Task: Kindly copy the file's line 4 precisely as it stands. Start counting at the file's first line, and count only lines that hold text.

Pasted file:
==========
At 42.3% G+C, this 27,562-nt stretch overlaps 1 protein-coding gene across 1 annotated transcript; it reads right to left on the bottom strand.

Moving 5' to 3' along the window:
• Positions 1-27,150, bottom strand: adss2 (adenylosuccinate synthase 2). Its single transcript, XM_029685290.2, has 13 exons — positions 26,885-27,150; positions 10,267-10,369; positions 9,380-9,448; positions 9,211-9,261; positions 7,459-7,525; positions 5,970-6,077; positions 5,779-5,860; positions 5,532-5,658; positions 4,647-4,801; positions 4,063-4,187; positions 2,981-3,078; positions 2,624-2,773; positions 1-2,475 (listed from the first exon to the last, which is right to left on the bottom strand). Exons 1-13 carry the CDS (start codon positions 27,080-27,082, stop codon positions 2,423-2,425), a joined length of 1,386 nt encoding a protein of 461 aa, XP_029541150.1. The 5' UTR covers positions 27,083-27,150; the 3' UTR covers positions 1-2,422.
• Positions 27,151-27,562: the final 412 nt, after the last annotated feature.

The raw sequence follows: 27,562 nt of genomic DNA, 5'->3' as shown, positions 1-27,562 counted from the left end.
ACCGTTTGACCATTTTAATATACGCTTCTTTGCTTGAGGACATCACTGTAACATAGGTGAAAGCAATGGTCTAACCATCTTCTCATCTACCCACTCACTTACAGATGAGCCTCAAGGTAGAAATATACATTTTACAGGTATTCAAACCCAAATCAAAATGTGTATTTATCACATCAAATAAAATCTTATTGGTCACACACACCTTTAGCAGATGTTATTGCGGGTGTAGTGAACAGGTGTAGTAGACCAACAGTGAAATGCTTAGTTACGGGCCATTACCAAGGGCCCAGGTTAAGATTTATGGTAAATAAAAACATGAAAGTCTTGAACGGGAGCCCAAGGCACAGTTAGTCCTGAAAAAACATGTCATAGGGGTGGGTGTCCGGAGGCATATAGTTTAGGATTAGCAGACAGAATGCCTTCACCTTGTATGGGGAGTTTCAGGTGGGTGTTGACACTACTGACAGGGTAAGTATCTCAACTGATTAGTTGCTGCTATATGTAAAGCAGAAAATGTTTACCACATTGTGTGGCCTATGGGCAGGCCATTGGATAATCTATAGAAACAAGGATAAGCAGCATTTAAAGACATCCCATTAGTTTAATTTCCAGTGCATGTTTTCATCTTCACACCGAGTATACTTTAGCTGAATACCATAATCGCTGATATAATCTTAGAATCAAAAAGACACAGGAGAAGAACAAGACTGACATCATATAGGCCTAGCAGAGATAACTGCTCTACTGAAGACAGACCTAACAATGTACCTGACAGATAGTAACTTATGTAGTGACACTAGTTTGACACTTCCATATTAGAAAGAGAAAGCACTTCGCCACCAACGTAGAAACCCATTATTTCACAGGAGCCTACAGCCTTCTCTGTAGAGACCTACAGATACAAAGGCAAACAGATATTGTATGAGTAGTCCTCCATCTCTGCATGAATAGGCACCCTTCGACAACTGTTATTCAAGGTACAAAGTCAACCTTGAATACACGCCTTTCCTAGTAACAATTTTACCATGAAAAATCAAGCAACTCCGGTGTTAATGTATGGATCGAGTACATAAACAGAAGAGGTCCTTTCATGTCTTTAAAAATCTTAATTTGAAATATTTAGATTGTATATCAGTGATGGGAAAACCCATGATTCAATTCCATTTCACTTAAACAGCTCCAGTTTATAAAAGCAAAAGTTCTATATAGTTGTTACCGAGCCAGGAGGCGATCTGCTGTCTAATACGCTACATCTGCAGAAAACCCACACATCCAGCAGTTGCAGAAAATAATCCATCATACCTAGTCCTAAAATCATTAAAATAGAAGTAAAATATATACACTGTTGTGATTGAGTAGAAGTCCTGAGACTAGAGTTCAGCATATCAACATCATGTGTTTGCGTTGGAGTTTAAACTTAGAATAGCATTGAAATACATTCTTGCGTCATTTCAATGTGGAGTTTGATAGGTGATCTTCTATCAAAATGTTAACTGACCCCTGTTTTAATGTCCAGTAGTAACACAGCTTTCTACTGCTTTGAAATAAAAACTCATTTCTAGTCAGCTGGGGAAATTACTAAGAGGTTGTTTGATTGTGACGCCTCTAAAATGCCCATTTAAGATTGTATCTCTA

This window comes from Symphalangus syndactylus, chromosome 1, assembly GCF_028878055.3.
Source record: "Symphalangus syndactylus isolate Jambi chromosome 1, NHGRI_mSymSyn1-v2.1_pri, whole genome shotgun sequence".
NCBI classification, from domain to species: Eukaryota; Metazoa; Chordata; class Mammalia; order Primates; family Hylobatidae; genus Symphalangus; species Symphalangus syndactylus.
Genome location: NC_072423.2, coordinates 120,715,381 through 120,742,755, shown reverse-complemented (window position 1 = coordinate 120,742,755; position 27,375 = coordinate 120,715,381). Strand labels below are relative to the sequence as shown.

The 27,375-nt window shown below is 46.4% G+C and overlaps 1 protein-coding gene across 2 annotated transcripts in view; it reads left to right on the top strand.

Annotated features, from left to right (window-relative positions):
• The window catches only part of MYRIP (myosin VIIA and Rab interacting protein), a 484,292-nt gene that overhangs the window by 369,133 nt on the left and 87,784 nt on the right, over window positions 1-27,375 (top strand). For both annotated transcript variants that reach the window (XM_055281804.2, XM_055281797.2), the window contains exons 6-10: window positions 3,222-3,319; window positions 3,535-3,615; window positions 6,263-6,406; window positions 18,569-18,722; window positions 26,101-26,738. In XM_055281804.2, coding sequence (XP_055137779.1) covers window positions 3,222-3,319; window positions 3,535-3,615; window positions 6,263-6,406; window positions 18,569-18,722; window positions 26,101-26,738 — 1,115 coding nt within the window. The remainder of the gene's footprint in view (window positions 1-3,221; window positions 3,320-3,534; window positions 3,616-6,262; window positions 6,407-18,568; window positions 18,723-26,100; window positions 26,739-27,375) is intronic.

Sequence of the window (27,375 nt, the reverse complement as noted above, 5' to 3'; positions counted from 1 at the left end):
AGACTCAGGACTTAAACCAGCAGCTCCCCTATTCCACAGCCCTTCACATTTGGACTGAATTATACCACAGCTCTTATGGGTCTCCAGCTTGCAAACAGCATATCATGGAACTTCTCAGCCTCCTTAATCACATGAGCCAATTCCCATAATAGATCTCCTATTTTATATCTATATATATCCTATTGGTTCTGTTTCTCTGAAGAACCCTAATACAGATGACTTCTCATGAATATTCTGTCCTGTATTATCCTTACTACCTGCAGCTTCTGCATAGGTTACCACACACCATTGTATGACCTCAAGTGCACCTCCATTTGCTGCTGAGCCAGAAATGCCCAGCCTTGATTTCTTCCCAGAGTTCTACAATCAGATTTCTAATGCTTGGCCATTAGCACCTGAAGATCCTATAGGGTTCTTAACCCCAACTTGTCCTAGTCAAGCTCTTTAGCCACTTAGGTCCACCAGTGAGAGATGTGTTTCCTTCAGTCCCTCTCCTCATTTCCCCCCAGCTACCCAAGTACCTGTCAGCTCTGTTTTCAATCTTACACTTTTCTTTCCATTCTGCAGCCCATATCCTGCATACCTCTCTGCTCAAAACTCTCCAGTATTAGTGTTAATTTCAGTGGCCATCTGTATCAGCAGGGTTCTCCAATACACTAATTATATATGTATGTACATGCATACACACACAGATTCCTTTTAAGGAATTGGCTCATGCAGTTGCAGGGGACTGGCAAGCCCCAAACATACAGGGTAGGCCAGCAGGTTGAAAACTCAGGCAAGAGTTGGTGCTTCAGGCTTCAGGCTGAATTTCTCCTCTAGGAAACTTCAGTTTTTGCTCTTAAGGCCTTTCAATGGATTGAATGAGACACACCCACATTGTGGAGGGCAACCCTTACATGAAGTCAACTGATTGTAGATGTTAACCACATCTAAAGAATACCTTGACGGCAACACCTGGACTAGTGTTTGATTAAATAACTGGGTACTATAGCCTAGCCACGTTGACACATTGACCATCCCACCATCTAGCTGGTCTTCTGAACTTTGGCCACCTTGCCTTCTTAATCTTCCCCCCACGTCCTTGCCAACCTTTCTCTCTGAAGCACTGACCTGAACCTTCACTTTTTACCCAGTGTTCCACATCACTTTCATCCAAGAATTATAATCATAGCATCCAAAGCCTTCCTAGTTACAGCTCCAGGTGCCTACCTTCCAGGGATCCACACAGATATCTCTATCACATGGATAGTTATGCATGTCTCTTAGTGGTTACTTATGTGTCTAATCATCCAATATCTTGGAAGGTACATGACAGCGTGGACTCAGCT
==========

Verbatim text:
• Positions 27,151-27,562: the final 412 nt, after the last annotated feature.